The man behind the camera Milton Rogovin at CAM

By Bruce Adams

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From Rogovin’s Native American Series.

“To photograph people is to violate them by seeing them as they never see themselves, by having knowledge of them they can never have; it turns people into objects that can be symbolically processed.”
—Susan Sontag, On Photography, 1977

On the face of it, social documentary photography asserts authenticity. Ostensibly, the photographer objectively records humans in their natural condition, sometimes functioning as ethnographer by chronicling the traditions, customs, daily life, ceremonies, and people of particular cultures. There is the implied promise of representational fidelity; after all, the camera simply captures what is in front of it, right? But, what’s in front of the camera depends on who is using it, and so social documentary work is inexorably linked to political objectives.

A picture may not lie in the strict sense of the word; the potential for deception exists in the ambiguity of the association between photographer and subject and the likelihood that the subject will undergo some—as Susan Sontag suggests—symbolic processing. This is no small point. Since its invention, photography was touted as a dispassionate mechanical process of objective representation, free from human bias, and to some degree, we are conditioned to believe this. Yet for just as long, photography has been used to manipulate viewer perceptions. (The photographs of the Farm Security Administration come to mind.) Photographic images can be made to transcend, enhance, or falsify “facts.” They can be subversive in their ability to inflame passion.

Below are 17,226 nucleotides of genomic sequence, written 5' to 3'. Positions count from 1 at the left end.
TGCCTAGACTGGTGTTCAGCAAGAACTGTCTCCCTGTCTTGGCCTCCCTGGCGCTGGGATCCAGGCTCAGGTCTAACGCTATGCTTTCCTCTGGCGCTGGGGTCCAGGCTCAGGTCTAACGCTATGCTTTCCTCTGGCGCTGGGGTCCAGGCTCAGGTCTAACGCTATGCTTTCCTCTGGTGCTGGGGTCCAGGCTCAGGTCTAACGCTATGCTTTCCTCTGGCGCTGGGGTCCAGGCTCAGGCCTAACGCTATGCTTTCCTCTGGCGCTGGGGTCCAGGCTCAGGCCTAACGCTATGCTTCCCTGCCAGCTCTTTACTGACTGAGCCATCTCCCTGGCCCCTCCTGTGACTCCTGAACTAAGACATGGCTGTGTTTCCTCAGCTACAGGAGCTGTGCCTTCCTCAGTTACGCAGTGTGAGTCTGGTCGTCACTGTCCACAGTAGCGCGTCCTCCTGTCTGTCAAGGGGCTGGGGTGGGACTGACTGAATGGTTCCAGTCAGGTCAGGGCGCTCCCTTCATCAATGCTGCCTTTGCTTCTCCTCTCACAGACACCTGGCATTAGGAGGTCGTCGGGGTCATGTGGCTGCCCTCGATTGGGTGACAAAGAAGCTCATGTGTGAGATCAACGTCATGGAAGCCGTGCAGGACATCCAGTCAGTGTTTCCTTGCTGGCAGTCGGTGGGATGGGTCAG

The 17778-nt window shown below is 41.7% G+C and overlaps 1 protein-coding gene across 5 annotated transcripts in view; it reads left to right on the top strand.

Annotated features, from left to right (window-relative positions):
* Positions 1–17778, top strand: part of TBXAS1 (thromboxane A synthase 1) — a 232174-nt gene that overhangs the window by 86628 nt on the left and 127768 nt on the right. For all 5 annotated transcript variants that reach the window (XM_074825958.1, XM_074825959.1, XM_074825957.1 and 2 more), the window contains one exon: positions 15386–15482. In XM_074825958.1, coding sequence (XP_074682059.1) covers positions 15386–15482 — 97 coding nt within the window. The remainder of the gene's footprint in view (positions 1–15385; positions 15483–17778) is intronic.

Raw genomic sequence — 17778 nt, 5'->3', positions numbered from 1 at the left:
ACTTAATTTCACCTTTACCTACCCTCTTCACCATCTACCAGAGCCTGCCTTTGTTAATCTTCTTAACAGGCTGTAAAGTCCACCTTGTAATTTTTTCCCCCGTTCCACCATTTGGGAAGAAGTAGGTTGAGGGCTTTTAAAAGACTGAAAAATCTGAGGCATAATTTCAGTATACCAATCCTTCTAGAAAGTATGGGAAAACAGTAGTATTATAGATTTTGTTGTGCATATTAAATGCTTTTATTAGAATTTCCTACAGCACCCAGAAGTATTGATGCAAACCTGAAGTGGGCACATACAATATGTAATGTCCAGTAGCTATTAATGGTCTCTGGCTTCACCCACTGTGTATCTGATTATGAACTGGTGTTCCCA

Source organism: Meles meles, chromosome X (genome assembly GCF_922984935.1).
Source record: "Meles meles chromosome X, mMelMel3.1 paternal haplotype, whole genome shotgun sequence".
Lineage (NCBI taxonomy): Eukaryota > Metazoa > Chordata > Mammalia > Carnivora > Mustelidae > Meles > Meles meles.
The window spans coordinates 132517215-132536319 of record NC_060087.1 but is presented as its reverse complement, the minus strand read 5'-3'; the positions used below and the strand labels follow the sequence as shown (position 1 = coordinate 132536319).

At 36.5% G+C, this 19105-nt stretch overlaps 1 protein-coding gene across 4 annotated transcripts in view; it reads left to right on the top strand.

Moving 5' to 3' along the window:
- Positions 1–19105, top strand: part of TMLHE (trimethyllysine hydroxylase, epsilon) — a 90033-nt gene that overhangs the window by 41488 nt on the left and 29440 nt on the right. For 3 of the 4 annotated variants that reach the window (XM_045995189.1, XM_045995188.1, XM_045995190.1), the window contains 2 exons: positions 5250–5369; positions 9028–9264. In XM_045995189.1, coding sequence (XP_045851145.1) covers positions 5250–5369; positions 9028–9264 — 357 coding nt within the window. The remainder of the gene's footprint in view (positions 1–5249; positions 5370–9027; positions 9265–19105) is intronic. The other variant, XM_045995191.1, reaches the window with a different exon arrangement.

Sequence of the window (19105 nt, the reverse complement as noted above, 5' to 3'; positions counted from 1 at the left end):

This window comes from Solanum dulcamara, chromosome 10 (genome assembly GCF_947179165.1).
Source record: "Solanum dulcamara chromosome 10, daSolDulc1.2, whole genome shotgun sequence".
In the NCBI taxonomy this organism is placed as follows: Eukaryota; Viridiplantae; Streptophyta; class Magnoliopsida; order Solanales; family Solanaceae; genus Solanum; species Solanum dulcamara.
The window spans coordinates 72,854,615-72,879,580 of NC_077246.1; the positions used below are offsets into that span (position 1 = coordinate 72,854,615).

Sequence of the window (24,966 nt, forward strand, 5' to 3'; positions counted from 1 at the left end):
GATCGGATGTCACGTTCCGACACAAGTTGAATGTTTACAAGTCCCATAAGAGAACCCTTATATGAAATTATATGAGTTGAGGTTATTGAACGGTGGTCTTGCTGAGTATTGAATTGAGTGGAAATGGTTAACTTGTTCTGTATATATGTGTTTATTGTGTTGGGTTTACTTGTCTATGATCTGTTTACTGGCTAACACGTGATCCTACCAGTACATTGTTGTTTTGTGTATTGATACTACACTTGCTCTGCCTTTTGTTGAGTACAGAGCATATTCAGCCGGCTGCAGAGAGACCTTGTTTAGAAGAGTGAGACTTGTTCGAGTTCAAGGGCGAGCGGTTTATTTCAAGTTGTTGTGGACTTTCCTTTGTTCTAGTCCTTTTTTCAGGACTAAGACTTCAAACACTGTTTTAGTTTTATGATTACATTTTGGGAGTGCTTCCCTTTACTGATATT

It cuts both ways, too; in the social sciences the “observer effect” refers not only to viewer bias, but also to the way people’s behavior changes when they are observed. This double-edged sword throws into doubt whether social documentary photographers symbolically process their subjects, or their subjects deliver processed goods, or both. These issues of authenticity are amplified when a member of one culture or ethnic group documents another, and it is against this dense backdrop that social documentary photography must be viewed.